Viewpoint: Fall campaigns getting off to a slow start; money is tight in most races

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Danae Columbus

U.S. Rep. Troy Carter and Judge Nakisha Ervin-Knott, right, attend a birthday party last night for state Rep Delisha Boyd, left, on Wednesday (Aug. 17).

Labor Day is recognized as the traditional start of our fall campaign season. So these hot August weeks are when candidates flesh out their messages, pick up a few early endorsements, and beg friends, family and deep-pocketed business associates for money. With the economic uncertainty brought on first by Covid-19 and now by inflation, fundraising for most candidates – especially first-timers — has been especially tough this year.

While U.S. Rep. Troy Carter drew only one opponent, Republican Dan Lux, his fundraising efforts continue. House Minority Whip Steve Scalise has two opponents, Democrat Katie Darling and Libertarian Howard Kearney, and is also raising money through political action committees. 

In the judicial races, only two contenders — Criminal Court Judge Karen Herman and Municipal and Traffic Court Judge Mark Shea — have opponents. These two judges also happen to have the largest war chests. The remaining judges who qualified, including Veronica Henry, Monique Morial, Marissa Hutabarat, Tiffany Gautier Chase and Sandra Cabrina Jenkins, were automatically re-elected when no candidates qualified against them. Surely, the tight economy contributed to the lack of opponents. Civil District Court judges Rachael Johnson and Nakisha Ervin-Knott, who qualified for the 4th Circuit Court of Appeals, also got to shelve their fundraising plans when no opponents appeared before the deadline. 

Shea, a seasoned elected official who has served on the Municipal and Traffic Court bench since 2009, reported $85,004 cash on hand on the campaign finance documents submitted last week to the state ethics board. His largest donors this reporting period include Darleen Jacobs, Favret Demarest and Louis Merhige. 

First-time candidate Derek Russ, who worked in the court as a city attorney, is opposing Shea. Russ only received one contribution during the reporting period but loaned his campaign more than $23,000. Russ reported a negative balance, but that could be due to the unsuccessful residency challenge that would have removed Russ from the ballot. Russ says the lawsuit against him was “clearly just the good ole boys using intimidation.”  This race is already turning out to be one of the nastiest campaigns of the season. Expect a no-holds-barred approach from both camps.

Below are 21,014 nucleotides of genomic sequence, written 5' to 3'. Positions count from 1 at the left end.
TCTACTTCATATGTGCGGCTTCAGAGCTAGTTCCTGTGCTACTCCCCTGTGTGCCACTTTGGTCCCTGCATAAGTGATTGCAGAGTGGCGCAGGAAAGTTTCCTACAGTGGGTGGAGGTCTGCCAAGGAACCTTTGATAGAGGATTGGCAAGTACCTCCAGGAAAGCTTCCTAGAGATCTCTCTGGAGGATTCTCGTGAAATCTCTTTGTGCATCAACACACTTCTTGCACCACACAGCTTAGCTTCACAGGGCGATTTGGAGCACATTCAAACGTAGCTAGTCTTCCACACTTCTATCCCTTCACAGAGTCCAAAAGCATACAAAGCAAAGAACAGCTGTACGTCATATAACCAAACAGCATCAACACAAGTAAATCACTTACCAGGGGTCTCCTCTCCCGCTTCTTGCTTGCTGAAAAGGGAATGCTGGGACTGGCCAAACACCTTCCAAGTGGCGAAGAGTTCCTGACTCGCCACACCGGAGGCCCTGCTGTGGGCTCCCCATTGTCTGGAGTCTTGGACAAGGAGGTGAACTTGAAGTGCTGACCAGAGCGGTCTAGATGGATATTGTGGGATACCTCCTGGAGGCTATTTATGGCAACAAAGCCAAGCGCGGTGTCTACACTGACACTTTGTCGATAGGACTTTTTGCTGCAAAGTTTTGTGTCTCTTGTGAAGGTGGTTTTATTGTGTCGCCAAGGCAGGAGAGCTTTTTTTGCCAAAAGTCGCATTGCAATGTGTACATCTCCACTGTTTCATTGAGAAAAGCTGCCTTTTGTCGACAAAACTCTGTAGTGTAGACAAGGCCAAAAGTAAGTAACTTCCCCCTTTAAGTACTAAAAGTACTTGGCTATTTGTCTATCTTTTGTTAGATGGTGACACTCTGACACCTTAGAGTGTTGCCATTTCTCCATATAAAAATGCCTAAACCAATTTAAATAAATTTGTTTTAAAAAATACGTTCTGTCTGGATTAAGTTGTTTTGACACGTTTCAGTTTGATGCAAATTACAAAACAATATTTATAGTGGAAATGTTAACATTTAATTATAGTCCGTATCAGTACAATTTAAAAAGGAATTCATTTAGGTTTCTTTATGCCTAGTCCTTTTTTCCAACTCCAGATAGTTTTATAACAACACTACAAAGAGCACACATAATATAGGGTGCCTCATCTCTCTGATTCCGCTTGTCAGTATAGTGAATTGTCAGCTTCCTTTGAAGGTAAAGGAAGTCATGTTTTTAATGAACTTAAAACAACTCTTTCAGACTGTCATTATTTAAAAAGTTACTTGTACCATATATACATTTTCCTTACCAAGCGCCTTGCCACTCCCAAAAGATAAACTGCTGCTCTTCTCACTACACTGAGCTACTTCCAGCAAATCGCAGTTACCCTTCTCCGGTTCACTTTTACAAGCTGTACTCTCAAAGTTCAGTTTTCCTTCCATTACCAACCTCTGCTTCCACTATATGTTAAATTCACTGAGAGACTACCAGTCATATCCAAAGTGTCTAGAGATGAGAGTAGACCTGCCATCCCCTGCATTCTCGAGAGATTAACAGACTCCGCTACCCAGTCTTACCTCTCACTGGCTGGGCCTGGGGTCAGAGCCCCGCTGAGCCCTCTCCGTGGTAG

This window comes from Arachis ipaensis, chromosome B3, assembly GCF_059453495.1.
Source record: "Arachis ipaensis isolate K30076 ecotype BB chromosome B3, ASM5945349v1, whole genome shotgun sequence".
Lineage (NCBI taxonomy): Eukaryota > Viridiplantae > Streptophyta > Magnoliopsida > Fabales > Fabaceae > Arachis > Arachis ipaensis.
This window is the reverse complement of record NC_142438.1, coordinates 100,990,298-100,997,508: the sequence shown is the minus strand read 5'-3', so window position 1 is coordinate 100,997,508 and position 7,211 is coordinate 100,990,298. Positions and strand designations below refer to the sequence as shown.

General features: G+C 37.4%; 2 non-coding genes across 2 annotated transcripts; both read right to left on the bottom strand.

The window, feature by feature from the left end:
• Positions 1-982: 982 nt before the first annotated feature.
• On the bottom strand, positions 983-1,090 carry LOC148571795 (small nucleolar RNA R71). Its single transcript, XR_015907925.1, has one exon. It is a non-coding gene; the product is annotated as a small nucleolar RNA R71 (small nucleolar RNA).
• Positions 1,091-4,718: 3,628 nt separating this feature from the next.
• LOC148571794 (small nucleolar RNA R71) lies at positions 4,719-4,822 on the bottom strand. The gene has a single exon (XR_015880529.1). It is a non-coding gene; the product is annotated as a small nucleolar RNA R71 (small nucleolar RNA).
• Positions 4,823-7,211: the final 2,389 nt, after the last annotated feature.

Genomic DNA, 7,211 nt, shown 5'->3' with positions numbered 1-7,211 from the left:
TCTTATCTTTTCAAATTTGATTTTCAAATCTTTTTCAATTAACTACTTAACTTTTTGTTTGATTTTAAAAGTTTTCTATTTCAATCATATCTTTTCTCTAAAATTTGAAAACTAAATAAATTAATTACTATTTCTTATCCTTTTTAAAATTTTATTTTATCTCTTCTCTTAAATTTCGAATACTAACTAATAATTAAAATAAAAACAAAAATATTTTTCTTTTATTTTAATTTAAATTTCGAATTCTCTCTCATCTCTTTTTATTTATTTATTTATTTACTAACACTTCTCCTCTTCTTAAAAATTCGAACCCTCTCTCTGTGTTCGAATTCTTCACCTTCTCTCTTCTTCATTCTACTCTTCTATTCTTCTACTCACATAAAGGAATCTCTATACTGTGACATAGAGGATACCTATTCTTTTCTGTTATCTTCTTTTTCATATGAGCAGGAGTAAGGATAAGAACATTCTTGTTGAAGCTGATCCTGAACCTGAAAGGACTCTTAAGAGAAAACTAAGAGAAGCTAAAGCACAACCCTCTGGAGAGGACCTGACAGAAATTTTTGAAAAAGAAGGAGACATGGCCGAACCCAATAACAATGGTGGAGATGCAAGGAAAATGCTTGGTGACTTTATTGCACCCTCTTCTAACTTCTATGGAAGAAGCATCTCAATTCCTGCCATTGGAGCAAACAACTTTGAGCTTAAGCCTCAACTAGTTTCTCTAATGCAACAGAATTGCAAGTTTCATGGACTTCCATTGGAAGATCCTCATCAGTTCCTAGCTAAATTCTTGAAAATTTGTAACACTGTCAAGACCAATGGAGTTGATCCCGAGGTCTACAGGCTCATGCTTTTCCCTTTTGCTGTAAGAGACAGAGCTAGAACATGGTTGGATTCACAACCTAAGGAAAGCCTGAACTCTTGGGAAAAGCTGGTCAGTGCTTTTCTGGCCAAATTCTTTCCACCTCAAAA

Herman is being challenged by two candidates — former U.S. Rep. Joseph Cao and Marie Williams — for a tri-parish seat on the 4th Circuit Court of Appeals. Herman has the largest war chest of the local races, with $246,555.17 reported in cash on hand. Her major donors during this period include potential gubernatorial candidate Hunter Lundy, Fred and Amanda Herman, and Maury Herman. Herman’s fundraising acumen is due in part to the relationships available through her husband Steve and his law partners at Herman Herman & Katz.

Opponent Cao filed an affidavit in lieu of report that stated he had not received contributions from one source in excess of $200 nor spent more than $5,000.Cao, a Republican who served one term as the first Vietnamese-born U.S.. congressman, could be popular with Republican, Libertarian and Independent voters. Williams, who has run for judge several times previously, will bank on her strong name recognition with African-American voters. She reported no funds raised or spent.